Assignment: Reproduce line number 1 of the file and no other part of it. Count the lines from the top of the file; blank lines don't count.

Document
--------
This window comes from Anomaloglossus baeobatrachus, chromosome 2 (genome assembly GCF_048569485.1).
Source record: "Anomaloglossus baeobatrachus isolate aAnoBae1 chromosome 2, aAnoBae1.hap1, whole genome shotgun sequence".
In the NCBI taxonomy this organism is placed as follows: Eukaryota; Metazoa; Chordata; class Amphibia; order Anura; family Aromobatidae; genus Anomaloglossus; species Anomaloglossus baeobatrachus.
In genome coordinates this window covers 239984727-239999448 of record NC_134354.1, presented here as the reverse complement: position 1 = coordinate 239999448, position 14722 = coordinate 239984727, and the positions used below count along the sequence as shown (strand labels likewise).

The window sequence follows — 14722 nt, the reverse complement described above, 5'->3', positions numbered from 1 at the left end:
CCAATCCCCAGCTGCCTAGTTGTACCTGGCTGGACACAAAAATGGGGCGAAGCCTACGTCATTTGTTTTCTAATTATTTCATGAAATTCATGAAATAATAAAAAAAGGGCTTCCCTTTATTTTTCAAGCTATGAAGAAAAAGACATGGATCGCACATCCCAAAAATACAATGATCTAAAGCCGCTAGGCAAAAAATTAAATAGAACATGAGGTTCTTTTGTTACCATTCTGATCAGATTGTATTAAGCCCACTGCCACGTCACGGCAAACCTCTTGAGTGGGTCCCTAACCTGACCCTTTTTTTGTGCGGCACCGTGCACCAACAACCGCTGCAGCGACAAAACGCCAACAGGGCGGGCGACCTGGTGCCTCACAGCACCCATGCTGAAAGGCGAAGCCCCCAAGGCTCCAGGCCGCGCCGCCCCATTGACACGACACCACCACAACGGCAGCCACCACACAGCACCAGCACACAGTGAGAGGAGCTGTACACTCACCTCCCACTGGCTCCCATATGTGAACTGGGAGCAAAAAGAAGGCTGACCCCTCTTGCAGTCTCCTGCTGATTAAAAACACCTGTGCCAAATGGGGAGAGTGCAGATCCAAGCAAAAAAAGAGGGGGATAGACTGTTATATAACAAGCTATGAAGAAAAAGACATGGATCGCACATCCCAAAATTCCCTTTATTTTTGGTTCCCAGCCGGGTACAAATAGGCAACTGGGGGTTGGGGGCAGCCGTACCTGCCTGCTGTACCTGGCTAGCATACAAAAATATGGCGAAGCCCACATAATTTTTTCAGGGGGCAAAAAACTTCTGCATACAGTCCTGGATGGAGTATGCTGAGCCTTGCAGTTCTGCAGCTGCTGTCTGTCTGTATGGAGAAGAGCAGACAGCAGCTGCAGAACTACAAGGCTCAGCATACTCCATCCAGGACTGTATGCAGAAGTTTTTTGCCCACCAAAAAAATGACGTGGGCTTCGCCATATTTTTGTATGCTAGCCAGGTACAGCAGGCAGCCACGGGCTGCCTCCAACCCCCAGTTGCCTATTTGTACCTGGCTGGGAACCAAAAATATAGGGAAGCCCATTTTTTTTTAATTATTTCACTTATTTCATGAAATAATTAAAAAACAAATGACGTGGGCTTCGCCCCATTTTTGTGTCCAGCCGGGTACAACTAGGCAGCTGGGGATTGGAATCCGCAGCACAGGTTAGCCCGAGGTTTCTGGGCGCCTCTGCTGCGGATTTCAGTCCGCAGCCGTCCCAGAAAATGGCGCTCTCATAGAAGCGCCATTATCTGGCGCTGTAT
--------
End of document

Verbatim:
This window comes from Anomaloglossus baeobatrachus, chromosome 2 (genome assembly GCF_048569485.1).